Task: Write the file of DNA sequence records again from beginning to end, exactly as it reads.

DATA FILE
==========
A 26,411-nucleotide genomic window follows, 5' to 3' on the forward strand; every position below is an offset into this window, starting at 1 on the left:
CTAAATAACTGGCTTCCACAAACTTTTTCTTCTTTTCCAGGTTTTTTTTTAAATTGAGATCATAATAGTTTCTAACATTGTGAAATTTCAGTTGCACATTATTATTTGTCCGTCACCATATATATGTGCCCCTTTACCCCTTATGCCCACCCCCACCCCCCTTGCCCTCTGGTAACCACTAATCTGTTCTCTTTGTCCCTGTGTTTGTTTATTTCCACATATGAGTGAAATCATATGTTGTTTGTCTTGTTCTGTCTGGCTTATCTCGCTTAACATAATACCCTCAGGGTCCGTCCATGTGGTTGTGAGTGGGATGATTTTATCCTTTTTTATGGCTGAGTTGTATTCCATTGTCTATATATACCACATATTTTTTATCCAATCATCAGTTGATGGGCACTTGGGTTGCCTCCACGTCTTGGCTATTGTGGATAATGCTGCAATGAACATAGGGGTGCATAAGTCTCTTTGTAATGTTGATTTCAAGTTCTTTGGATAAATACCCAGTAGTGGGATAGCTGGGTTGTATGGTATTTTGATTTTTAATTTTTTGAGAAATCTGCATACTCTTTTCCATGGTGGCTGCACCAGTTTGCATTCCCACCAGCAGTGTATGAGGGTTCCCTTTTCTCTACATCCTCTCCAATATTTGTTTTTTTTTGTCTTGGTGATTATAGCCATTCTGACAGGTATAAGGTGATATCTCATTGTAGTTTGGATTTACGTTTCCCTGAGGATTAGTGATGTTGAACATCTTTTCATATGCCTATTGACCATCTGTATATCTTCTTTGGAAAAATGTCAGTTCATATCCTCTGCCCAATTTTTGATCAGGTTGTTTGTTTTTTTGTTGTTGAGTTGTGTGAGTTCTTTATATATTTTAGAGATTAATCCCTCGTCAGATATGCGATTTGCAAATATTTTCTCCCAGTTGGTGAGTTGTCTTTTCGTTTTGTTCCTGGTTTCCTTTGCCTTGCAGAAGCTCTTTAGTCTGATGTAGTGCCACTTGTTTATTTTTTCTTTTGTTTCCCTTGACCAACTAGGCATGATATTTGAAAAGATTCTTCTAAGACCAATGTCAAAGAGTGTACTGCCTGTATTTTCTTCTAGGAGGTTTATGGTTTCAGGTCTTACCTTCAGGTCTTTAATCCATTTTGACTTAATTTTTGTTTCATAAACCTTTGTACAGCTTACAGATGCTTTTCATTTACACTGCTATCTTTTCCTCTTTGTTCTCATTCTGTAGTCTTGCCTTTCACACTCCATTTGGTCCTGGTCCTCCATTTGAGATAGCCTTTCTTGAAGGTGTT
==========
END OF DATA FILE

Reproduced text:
A 26,411-nucleotide genomic window follows, 5' to 3' on the forward strand; every position below is an offset into this window, starting at 1 on the left:
CTAAATAACTGGCTTCCACAAACTTTTTCTTCTTTTCCAGGTTTTTTTTTAAATTGAGATCATAATAGTTTCTAACATTGTGAAATTTCAGTTGCACATTATTATTTGTCCGTCACCATATATATGTGCCCCTTTACCCCTTATGCCCACCCCCACCCCCCTTGCCCTCTGGTAACCACTAATCTGTTCTCTTTGTCCCTGTGTTTGTTTATTTCCACATATGAGTGAAATCATATGTTGTTTGTCTTGTTCTGTCTGGCTTATCTCGCTTAACATAATACCCTCAGGGTCCGTCCATGTGGTTGTGAGTGGGATGATTTTATCCTTTTTTATGGCTGAGTTGTATTCCATTGTCTATATATACCACATATTTTTTATCCAATCATCAGTTGATGGGCACTTGGGTTGCCTCCACGTCTTGGCTATTGTGGATAATGCTGCAATGAACATAGGGGTGCATAAGTCTCTTTGTAATGTTGATTTCAAGTTCTTTGGATAAATACCCAGTAGTGGGATAGCTGGGTTGTATGGTATTTTGATTTTTAATTTTTTGAGAAATCTGCATACTCTTTTCCATGGTGGCTGCACCAGTTTGCATTCCCACCAGCAGTGTATGAGGGTTCCCTTTTCTCTACATCCTCTCCAATATTTGTTTTTTTTTGTCTTGGTGATTATAGCCATTCTGACAGGTATAAGGTGATATCTCATTGTAGTTTGGATTTACGTTTCCCTGAGGATTAGTGATGTTGAACATCTTTTCATATGCCTATTGACCATCTGTATATCTTCTTTGGAAAAATGTCAGTTCATATCCTCTGCCCAATTTTTGATCAGGTTGTTTGTTTTTTTGTTGTTGAGTTGTGTGAGTTCTTTATATATTTTAGAGATTAATCCCTCGTCAGATATGCGATTTGCAAATATTTTCTCCCAGTTGGTGAGTTGTCTTTTCGTTTTGTTCCTGGTTTCCTTTGCCTTGCAGAAGCTCTTTAGTCTGATGTAGTGCCACTTGTTTATTTTTTCTTTTGTTTCCCTTGACCAACTAGGCATGATATTTGAAAAGATTCTTCTAAGACCAATGTCAAAGAGTGTACTGCCTGTATTTTCTTCTAGGAGGTTTATGGTTTCAGGTCTTACCTTCAGGTCTTTAATCCATTTTGACTTAATTTTTGTTTCATAAACCTTTGTACAGCTTACAGATGCTTTTCATTTACACTGCTATCTTTTCCTCTTTGTTCTCATTCTGTAGTCTTGCCTTTCACACTCCATTTGGTCCTGGTCCTCCATTTGAGATAGCCTTTCTTGAAGGTGTT